The Mirror's attempt to co-opt her into their campaign is part of a political watering down that so far the Blair Government has embraced instead of resisting. The most blatant example so far of the trivialisation of political support came when Tony Blair spoke out in favour of the release of Deirdre Rachid - a Coronation Street character who had gone to prison because of her husband's fraud. The funniest came when more than 50 Labour MPs attended the Brit Awards - until recently not a big night in the political calender.
While Hoey's opinion may be similar to The Mirror's, the newspaper does a service to no one by drawing her into its campaign. This simply promotes the erroneous idea that the Sports minister exists to have an opinion on sport, and that since football is the nation's dominant sport, it follows that she must be available for comment on every development in football.
At present, what with the Sports minister embroiled in the FA cup controversy, Tony Banks as special envoy for the 2006 World Cup bid, and various politicians involved with the Football Task Force, we're soon going to have a group of elected MPs as large as an entire government department charged with looking after football alone. Since football is pretty much the only British sport that doesn't need support from the Government, the situation suggests that something is very wrong.
And indeed something is very wrong, a something that Hoey has the perfect experience to tackle. As a former physical education teacher as well as a former educational adviser to young football players, Hoey understands that the reason why sport has become an activity that entertains spectators rather than participants is because playing sport at school is no longer properly valued.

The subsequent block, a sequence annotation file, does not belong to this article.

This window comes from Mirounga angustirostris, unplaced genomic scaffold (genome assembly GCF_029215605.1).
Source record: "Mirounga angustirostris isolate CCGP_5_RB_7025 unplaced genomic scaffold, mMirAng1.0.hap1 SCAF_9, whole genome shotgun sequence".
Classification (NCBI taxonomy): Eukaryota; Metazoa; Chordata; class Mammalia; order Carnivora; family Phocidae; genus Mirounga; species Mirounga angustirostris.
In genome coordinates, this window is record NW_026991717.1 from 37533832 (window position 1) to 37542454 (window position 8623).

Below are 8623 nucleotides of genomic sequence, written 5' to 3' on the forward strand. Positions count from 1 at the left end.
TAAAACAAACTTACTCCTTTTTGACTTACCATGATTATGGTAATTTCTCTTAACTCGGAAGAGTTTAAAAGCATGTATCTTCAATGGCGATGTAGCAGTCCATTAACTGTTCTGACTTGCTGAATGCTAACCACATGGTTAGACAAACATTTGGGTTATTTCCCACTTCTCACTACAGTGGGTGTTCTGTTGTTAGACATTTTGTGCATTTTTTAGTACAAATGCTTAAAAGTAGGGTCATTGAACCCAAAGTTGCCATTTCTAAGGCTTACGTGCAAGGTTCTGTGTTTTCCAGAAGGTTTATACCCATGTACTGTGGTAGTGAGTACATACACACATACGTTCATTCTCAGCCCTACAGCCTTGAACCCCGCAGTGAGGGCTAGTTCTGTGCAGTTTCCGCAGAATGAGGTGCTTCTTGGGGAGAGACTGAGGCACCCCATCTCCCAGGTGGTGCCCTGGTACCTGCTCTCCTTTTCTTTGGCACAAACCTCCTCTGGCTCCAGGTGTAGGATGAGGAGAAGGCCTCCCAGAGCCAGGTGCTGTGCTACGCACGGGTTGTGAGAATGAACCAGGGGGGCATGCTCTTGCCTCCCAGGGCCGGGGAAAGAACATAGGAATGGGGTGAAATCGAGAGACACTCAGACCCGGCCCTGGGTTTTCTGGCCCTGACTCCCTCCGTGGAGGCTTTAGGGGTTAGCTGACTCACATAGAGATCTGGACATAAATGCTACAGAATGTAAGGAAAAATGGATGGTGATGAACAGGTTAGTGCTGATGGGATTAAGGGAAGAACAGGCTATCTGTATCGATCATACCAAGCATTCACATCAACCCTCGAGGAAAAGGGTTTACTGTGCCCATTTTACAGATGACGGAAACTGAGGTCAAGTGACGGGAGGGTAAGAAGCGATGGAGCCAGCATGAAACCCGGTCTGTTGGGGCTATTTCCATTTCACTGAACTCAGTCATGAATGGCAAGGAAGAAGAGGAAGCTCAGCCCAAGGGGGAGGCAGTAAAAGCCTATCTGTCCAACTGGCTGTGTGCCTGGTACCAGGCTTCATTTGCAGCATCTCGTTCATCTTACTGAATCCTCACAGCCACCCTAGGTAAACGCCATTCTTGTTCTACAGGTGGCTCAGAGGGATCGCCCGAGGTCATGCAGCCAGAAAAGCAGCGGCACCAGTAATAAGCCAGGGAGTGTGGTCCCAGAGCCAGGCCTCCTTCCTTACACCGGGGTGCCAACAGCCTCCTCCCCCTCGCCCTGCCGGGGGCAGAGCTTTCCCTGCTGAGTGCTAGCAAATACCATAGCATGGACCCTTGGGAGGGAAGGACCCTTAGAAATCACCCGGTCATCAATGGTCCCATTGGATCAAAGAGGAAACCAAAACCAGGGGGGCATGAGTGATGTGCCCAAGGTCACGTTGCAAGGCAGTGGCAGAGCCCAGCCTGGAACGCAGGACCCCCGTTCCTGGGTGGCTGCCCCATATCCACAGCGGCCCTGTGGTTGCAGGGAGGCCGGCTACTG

There are various reasons for this, largely to be laid at the door of previous administrations. One quite breathtaking fact is that inter-schools competitive sports declined by 75 per cent between 1987 and 1994, partly owing to the fact that cash-starved schools were encouraged by the Tories to sell off their playing fields. However, while Labour has gone some way to tackling this, the broad thrust of its education policy is not conductive to promoting sport at school.
The league tables, combined with rewarding teachers by results, means that neither the teaching nor the learning of sport is considered to be part of the achievement on which a school's or a teacher's success can be judged. Meanwhile, sports clubs for children that exist outside of school don't even have charitable status. And though Tony Blair recently voiced much rhetoric about remaking Britain as one of the great sporting nations, and instilling once again the will to win in our children, this was rather more than countered by the decision to let children of 14 and older to opt out of competitive sports at school if they wished to do so.
What the Sports minister, answering to the Secretary of State for Culture, Chris Smith, and with no money of her own to spend, can do about this remains to be seen. But one thing is certain. The task ahead for Kate Hoey has little to do with the machinations of professional football clubs, nothing to do with her sex, and everything to do with changing the attitudes of David Blunkett and Gordon Brown. Once she's managed to do that, then she'll be able to start changing the attitudes of an entire generation of young Britons. For never has a nation worn so much competitive sportswear and played so little competitive sport.Reuse content